“Getting a fair trial?” Panorama explores
The latest episode of Panorama is entitled “Getting a fair trial?” This title-question is posed following the recent reports of criminal cases which have left people wrongly charged and, in some cases, wrongly convicted. Two issues for me stood out; firstly, police forces potentially being ill-equipped to deal with digital evidence and, secondly the balance of how to treat victims in the most sensitive of cases.
There is an ever-increasing volume of digital evidence that 20-30 years ago didn’t exist. Ask yourself, how long would it take an investigator to scour through your mobile phone with multiple years-worth of Whatsapp messages, emails or texts? And equally should it all be indiscriminately read anyway?
The word used regularly by the police in the programme is that they had felt a ‘proportionate’ investigation had taken place. However, what was evident is this use of the term ‘proportionate’ was by no means an objective fact, but the police’s subjective opinion (and one unlikely shared by those affected). How do the police define ‘proportionate’?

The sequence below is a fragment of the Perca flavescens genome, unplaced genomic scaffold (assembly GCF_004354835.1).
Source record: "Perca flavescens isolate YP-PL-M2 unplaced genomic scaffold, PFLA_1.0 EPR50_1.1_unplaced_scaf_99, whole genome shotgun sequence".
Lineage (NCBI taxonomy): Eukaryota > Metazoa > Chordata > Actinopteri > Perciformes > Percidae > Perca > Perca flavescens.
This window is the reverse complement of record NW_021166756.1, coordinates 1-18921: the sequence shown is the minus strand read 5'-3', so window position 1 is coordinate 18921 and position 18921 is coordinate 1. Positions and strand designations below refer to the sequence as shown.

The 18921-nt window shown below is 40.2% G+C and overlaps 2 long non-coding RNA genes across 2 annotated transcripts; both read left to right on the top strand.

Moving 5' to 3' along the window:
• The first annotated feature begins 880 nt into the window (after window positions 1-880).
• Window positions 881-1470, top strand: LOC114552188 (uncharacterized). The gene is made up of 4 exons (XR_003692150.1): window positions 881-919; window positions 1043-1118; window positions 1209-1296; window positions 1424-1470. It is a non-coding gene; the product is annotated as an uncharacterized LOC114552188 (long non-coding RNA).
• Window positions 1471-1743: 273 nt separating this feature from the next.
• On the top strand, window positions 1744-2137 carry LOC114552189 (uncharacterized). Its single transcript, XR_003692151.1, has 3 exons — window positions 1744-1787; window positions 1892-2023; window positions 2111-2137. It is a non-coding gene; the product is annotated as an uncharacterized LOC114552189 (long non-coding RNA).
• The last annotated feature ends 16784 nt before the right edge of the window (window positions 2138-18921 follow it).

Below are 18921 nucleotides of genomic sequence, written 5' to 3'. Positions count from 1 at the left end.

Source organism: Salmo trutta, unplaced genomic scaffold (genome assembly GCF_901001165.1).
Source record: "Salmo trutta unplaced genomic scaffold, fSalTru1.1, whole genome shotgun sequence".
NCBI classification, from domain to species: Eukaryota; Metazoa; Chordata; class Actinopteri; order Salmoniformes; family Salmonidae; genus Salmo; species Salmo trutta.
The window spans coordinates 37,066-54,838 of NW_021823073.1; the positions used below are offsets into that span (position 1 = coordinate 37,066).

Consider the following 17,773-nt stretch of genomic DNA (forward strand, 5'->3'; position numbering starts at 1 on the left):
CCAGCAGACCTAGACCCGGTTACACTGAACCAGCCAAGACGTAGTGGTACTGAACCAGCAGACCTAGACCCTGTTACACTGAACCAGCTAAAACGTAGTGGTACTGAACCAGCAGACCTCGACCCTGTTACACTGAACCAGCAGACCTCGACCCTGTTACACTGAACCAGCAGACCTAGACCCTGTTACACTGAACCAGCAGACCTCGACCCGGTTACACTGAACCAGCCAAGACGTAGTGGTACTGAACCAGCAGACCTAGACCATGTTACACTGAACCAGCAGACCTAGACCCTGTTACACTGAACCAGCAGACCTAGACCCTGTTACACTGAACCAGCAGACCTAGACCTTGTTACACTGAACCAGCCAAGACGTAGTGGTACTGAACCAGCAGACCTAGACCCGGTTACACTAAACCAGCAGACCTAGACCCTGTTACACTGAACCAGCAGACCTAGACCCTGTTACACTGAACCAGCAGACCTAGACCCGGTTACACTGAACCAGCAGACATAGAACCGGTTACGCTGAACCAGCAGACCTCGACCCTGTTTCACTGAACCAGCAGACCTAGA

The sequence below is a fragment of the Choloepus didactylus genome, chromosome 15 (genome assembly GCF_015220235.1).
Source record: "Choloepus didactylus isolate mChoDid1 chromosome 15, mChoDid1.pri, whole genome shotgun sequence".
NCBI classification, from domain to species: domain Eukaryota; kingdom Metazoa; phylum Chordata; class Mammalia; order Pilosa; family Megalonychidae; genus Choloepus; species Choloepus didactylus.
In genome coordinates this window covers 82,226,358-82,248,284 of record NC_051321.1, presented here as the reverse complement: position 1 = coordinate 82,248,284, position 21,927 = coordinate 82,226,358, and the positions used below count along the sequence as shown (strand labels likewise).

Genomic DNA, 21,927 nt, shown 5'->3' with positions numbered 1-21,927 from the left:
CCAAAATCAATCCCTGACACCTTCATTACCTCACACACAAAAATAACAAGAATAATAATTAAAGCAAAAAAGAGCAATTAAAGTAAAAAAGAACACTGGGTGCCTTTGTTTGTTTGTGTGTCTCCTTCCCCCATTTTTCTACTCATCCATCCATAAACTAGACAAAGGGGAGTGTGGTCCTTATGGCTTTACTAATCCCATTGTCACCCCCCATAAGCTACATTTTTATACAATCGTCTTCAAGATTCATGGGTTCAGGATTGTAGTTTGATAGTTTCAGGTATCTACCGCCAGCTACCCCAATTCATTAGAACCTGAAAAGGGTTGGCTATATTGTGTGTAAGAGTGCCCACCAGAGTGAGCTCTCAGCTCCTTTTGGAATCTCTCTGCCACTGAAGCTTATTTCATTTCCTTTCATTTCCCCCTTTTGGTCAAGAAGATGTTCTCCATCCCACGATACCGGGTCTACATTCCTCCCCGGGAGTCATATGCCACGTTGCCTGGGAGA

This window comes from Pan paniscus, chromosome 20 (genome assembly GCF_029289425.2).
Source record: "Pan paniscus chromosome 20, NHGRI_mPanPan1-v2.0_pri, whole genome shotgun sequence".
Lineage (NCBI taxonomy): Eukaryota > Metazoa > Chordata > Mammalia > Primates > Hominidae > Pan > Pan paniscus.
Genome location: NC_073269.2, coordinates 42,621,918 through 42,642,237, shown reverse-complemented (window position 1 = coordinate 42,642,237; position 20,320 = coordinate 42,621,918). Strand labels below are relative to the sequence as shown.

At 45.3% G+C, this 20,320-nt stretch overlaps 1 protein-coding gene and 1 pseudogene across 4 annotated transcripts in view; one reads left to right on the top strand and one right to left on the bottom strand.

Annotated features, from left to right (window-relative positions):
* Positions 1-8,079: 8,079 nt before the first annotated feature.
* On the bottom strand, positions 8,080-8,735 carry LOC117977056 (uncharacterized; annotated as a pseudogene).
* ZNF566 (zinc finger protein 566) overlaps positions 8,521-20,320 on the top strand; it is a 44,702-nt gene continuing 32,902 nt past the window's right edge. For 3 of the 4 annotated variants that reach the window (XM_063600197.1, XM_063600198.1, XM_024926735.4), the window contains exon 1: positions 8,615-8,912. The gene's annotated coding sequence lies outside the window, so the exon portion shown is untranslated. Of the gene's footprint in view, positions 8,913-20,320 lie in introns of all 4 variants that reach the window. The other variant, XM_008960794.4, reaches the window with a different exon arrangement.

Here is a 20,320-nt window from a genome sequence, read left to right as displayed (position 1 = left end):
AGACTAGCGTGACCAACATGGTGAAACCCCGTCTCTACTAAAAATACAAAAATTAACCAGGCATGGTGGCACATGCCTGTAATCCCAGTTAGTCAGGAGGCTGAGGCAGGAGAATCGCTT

There can be contentious disclosure issues. Disclosure is a duty that requires parties to exchange documents (digital or otherwise) that not just supports their case, but equally could undermine it as well. The impression given is that, in many of these cases, the police have keenly fulfilled their duty for the former – but failed to fulfil their duty in the latter. This ‘pick and mix’ approach to e-disclosure can make any isolated message appear damning.
In respect of victims in the most sensitive of cases, I am an advocate of a “believe-first” approach. This means it should be assumed victims of rape, sexual assault etc are telling the truth, and should be treated accordingly. Nevertheless, the police shouldn’t use this approach to simultaneously abdicate responsibility from still running a professional investigation.
One take-away for me concerns the actual ethos of certain archetypes of officers. Once they have a suspect in mind, does their thinking narrow so much that “winning” [getting a conviction] trumps the pursuit of justice? I have dealt with many cases that, on the surface, aptly fit this theory.